I think that gave me permission to look outside education a little bit more. I didn’t know that we had options. I didn’t know that there were actual choices. Home schooling wasn’t really—we grew up in a really small town in Oregon, both of our parents were administrators in the education system and teachers.
For us, the only option was to go to school.
This is the first time I’d heard alternative education was a choice for us.
Charlie Hoehn: I guess the alternative schooling has a little bit of—to the outsider, a little bit of fear. Like that must just be for certain types of kids.
Kaleena Amuchastegui: Yeah, there’s a negative connotation around home schooling and the type of people that usually choose to home school. And so, I’m like, that’s not for us—until I saw this guy who is really well educated, super normal, really good with kids go, “School systems are really toxic, actually.”
Aaron Amuchastegui: Some of it too is we were both products of regular education. I have a college degree and we went through it, so it’s not that maybe necessarily that normal education doesn’t work for some people. But we are trying to create this—is there something even better?
A lot of people are like no, you have to suffer through the education system because that helps prepare you for life and life’s hard. We had kind of adopted that too. We were like okay, this is hard but we need to deal with it. This is real life, this is what it’s supposed to be.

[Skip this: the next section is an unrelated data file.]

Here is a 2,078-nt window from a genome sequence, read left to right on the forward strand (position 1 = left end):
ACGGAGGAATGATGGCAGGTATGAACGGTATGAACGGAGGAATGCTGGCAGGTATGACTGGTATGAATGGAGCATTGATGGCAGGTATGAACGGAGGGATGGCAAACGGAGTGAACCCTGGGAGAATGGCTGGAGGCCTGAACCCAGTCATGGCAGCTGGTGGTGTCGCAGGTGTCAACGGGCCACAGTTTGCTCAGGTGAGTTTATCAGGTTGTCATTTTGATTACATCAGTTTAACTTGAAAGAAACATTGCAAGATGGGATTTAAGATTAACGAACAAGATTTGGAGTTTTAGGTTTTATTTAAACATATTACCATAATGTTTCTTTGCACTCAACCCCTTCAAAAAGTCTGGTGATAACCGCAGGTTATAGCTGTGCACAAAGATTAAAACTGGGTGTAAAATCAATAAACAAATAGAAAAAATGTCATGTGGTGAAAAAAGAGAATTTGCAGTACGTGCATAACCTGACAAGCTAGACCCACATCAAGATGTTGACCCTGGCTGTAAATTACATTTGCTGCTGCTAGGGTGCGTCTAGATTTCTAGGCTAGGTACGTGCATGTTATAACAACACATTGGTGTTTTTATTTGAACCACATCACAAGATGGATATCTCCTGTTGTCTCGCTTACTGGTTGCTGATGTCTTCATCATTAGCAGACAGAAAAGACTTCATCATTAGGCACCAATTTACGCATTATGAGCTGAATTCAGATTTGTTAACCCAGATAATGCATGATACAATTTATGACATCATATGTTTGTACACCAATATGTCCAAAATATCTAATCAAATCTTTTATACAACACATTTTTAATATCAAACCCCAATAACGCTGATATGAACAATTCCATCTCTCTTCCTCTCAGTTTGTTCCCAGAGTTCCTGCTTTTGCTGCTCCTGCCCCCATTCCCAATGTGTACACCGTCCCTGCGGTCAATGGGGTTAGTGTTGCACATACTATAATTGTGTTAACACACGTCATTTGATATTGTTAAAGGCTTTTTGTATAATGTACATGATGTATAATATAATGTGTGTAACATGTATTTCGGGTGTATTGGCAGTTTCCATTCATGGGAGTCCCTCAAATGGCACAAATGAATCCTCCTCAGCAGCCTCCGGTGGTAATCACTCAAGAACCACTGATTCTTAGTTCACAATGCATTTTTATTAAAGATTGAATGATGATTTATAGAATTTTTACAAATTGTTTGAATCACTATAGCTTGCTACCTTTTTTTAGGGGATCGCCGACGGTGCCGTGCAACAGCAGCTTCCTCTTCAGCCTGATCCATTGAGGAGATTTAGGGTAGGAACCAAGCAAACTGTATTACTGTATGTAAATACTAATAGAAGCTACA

I think the experience of Kaleena talking to Matt was one of those first times where we were like, I wonder what life could be like.
I had joined an entrepreneur group where we would go out and do these bucket list adventures and talk about grabbing life big and making the most out of our lives and making all these like key decisions that hey, we’re not just trying to survive, we’re trying to excel.
“Do something fantastic all the time.”
We started to get inspired from that. Kaleena had gotten that seed planted, so our journey to turn it into The 5-Hour School Week was kind of a long one, over several months or a year.
One of our big turning points was a family trip to Yosemite on a random week. Kaleena, do you want to tell the story?
Kaleena Amuchastegui: I had already talked to Matt, and we had started throwing around the idea of something different. We were really scared and didn’t even know what that looked like. Was it Acton, was home schooling for us, or what about Montessori…